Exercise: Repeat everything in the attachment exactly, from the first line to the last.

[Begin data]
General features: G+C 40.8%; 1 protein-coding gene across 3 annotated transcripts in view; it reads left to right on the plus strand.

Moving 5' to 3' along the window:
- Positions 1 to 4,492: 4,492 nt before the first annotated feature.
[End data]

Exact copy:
General features: G+C 40.8%; 1 protein-coding gene across 3 annotated transcripts in view; it reads left to right on the plus strand.

Moving 5' to 3' along the window:
- Positions 1 to 4,492: 4,492 nt before the first annotated feature.